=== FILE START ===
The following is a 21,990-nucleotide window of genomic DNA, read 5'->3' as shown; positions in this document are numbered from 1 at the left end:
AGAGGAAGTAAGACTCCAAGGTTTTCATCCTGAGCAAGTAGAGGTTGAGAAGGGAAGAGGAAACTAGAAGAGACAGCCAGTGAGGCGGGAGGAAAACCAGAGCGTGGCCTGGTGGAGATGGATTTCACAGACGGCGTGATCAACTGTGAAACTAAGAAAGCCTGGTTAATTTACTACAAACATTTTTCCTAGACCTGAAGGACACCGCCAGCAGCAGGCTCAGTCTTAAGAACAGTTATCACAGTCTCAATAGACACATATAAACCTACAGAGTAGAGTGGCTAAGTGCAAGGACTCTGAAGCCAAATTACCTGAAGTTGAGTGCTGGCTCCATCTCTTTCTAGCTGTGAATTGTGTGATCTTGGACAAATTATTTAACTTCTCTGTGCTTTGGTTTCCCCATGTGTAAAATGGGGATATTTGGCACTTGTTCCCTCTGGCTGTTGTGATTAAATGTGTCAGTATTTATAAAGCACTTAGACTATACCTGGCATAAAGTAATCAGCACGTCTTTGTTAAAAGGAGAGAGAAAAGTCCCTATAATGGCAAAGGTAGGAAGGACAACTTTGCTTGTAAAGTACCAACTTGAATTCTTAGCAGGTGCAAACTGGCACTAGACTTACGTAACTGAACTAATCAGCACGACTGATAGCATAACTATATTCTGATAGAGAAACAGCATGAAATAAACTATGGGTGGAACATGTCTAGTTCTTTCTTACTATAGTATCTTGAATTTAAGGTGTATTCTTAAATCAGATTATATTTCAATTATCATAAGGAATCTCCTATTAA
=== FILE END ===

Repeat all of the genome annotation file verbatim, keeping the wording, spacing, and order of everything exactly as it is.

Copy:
The following is a 21,990-nucleotide window of genomic DNA, read 5'->3' as shown; positions in this document are numbered from 1 at the left end:
AGAGGAAGTAAGACTCCAAGGTTTTCATCCTGAGCAAGTAGAGGTTGAGAAGGGAAGAGGAAACTAGAAGAGACAGCCAGTGAGGCGGGAGGAAAACCAGAGCGTGGCCTGGTGGAGATGGATTTCACAGACGGCGTGATCAACTGTGAAACTAAGAAAGCCTGGTTAATTTACTACAAACATTTTTCCTAGACCTGAAGGACACCGCCAGCAGCAGGCTCAGTCTTAAGAACAGTTATCACAGTCTCAATAGACACATATAAACCTACAGAGTAGAGTGGCTAAGTGCAAGGACTCTGAAGCCAAATTACCTGAAGTTGAGTGCTGGCTCCATCTCTTTCTAGCTGTGAATTGTGTGATCTTGGACAAATTATTTAACTTCTCTGTGCTTTGGTTTCCCCATGTGTAAAATGGGGATATTTGGCACTTGTTCCCTCTGGCTGTTGTGATTAAATGTGTCAGTATTTATAAAGCACTTAGACTATACCTGGCATAAAGTAATCAGCACGTCTTTGTTAAAAGGAGAGAGAAAAGTCCCTATAATGGCAAAGGTAGGAAGGACAACTTTGCTTGTAAAGTACCAACTTGAATTCTTAGCAGGTGCAAACTGGCACTAGACTTACGTAACTGAACTAATCAGCACGACTGATAGCATAACTATATTCTGATAGAGAAACAGCATGAAATAAACTATGGGTGGAACATGTCTAGTTCTTTCTTACTATAGTATCTTGAATTTAAGGTGTATTCTTAAATCAGATTATATTTCAATTATCATAAGGAATCTCCTATTAA